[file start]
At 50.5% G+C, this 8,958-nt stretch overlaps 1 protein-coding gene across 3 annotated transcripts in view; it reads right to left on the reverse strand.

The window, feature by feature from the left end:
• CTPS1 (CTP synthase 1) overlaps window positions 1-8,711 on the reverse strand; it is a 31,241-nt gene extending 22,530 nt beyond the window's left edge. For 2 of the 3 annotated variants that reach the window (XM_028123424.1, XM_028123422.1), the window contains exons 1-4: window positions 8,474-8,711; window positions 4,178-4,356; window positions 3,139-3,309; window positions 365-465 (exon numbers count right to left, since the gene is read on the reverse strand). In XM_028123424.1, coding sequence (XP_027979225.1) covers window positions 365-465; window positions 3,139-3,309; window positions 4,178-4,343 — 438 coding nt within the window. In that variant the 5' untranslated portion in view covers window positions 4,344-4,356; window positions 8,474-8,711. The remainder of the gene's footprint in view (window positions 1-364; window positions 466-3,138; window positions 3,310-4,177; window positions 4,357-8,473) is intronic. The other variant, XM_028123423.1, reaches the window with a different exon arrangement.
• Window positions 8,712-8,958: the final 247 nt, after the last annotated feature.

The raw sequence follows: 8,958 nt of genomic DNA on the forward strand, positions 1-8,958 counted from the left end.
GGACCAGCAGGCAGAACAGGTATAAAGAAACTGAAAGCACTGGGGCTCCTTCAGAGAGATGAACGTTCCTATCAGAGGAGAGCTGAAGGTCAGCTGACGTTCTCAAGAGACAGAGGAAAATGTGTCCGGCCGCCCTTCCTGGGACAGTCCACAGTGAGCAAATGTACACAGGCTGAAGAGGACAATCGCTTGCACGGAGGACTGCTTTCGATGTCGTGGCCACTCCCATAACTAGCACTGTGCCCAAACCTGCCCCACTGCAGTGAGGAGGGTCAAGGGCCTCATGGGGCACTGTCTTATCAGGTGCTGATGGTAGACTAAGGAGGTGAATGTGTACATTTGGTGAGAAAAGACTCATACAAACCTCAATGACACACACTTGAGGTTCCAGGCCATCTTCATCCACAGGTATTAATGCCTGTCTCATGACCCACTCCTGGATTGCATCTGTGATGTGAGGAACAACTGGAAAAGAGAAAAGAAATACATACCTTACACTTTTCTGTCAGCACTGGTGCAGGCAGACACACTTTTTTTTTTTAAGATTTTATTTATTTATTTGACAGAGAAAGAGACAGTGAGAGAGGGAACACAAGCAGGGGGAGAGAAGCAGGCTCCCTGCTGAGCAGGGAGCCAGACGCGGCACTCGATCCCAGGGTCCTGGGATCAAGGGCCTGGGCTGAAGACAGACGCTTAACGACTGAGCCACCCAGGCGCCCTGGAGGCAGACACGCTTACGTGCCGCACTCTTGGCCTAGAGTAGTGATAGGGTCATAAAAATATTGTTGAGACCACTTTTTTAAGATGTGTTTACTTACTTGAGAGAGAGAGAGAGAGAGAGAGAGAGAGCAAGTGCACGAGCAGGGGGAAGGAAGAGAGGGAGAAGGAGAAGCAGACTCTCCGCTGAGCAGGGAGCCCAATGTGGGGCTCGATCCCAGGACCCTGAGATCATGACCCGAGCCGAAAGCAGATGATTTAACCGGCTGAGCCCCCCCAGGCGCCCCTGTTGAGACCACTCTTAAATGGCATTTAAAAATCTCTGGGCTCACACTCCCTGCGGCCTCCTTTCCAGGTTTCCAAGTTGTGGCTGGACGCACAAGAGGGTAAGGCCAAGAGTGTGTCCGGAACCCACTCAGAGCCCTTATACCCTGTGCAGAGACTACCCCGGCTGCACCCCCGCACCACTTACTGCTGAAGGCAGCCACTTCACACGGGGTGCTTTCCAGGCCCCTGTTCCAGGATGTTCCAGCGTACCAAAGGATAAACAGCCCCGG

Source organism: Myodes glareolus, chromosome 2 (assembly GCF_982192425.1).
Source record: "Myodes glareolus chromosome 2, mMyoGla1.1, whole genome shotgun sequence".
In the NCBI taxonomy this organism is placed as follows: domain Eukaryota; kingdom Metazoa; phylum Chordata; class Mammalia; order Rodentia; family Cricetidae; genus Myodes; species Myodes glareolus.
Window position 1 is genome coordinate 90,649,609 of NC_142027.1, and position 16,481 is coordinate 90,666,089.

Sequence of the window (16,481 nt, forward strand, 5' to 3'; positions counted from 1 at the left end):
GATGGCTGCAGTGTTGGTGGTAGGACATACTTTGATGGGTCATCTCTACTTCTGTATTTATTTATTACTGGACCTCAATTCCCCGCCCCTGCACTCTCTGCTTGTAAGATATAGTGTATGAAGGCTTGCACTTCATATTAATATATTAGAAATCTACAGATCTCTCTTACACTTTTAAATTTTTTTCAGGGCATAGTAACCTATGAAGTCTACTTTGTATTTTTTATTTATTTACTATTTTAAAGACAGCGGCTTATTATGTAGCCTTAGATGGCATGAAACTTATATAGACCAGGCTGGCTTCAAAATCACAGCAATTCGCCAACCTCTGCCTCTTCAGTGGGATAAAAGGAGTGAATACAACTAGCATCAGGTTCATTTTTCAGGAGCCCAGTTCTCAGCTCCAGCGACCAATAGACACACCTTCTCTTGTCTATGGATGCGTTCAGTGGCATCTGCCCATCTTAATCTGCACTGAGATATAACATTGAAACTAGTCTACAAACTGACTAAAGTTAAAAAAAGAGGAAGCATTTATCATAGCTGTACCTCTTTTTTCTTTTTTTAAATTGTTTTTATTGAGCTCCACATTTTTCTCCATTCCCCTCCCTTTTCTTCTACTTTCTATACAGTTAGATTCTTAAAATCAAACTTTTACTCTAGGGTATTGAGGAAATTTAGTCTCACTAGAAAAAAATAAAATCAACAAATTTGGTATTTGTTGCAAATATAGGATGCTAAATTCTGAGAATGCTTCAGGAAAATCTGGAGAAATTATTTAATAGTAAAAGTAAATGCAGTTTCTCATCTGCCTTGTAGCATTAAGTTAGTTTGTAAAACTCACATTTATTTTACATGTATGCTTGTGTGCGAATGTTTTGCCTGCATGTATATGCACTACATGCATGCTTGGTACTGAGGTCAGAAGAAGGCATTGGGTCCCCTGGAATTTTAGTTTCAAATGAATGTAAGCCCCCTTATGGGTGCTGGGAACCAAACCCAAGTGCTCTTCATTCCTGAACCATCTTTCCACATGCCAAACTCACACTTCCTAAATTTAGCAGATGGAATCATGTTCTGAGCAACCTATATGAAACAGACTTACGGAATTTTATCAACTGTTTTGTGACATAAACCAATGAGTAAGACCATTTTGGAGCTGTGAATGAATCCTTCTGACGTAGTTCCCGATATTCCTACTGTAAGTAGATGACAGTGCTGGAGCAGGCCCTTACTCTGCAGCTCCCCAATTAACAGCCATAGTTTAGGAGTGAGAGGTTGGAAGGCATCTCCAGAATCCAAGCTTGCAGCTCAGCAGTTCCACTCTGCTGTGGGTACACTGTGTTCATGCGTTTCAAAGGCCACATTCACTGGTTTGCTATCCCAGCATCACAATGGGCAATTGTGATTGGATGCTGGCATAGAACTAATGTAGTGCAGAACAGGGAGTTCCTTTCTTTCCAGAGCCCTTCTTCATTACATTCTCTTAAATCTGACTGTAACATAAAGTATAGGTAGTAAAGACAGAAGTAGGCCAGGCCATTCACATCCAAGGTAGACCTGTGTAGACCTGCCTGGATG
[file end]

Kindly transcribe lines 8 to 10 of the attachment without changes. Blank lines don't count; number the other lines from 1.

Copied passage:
Source record: "Myodes glareolus chromosome 2, mMyoGla1.1, whole genome shotgun sequence".
In the NCBI taxonomy this organism is placed as follows: domain Eukaryota; kingdom Metazoa; phylum Chordata; class Mammalia; order Rodentia; family Cricetidae; genus Myodes; species Myodes glareolus.
Window position 1 is genome coordinate 90,649,609 of NC_142027.1, and position 16,481 is coordinate 90,666,089.